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Glucagon-like peptide-2 induces rapid digestive adaptation following intestinal resection in preterm neonates

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  • Andreas Vegge
  • Thomas Thymann
  • Pernille Lund
  • Barbara Stoll
  • Stine Brandt Bering
  • Bolette Hartmann
  • Jacob Jelsing
  • Niels Qvist
  • Douglas G Burrin
  • Palle B Jeppesen
  • Jens Juul Holst
  • Per Torp Sangild
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Short bowel syndrome (SBS) is a frequent complication after intestinal resection in infants suffering from intestinal disease. We tested whether treatment with the intestinotrophic hormone glucagon-like peptide-2 (GLP-2) increases intestinal volume and function in the period immediately following intestinal resection in preterm pigs. Preterm pigs were fed enterally for 48 h before undergoing resection of 50% of the small intestine and establishment of a jejunostomy. Following resection, pigs were maintained on total parenteral nutrition (TPN) without (SBS, n = 8) or with GLP-2 treatment (3.5 μg/kg body wt per h, SBS+GLP-2, n = 7) and compared with a group of unresected preterm pigs (control, n = 5). After 5 days of TPN, all piglets were fed enterally for 24 h, and a nutrient balance study was performed. Intestinal resection was associated with markedly reduced endogenous GLP-2 levels. GLP-2 increased the relative absorption of wet weight (46 vs. 22%), energy (79 vs. 64%), and all macronutrients (all parameters P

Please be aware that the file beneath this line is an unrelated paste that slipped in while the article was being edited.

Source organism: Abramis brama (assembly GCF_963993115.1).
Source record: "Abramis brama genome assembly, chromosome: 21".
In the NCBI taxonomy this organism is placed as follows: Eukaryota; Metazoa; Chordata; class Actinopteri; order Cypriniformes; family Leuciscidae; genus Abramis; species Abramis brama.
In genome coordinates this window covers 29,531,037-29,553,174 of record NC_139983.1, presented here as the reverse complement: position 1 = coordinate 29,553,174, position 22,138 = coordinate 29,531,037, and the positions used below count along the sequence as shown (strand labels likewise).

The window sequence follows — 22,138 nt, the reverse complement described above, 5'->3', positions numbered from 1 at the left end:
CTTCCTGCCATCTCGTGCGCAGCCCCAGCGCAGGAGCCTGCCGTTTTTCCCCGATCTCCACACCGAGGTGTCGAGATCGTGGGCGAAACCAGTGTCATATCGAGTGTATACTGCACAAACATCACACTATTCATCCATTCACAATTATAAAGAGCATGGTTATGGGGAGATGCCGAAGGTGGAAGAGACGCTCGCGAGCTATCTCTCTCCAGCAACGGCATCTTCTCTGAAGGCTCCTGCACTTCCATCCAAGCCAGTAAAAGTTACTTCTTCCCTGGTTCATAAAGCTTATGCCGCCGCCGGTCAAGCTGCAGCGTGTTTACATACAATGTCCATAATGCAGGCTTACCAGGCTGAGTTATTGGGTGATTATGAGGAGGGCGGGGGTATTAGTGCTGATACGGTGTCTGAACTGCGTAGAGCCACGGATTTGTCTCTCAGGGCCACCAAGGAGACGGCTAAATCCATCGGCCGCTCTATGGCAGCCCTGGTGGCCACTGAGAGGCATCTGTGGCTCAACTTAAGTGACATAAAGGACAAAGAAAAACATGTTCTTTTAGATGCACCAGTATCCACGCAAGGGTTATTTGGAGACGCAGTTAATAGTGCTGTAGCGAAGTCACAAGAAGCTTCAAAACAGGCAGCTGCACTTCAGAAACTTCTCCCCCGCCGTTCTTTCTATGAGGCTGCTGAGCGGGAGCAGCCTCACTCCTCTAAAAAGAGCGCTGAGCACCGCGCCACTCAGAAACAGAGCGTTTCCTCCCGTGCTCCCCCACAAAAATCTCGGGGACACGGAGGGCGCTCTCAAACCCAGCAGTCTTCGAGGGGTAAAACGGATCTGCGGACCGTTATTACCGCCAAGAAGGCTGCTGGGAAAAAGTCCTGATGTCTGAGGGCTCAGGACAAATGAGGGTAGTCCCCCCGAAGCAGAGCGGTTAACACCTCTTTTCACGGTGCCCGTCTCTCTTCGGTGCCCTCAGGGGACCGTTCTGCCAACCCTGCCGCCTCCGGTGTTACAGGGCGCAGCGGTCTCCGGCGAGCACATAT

Original languageEnglish
JournalAmerican Journal of Physiology: Gastrointestinal and Liver Physiology
Volume305
Issue number4
Pages (from-to)G277-85
ISSN0193-1857
DOIs
Publication statusPublished - 15 Aug 2013

    Research areas

  • Adaptation, Physiological, Animal Nutritional Physiological Phenomena, Animals, Animals, Newborn, Cell Proliferation, DNA Replication, Disease Models, Animal, Enteral Nutrition, Gestational Age, Glucagon-Like Peptide 2, Humans, Intestinal Absorption, Intestine, Small, Jejunostomy, Nutritional Status, Parenteral Nutrition, Total, Premature Birth, Protein Biosynthesis, Recombinant Proteins, Short Bowel Syndrome, Sucrase, Swine, Time Factors, Weight Gain, alpha-Glucosidases

ID: 42486632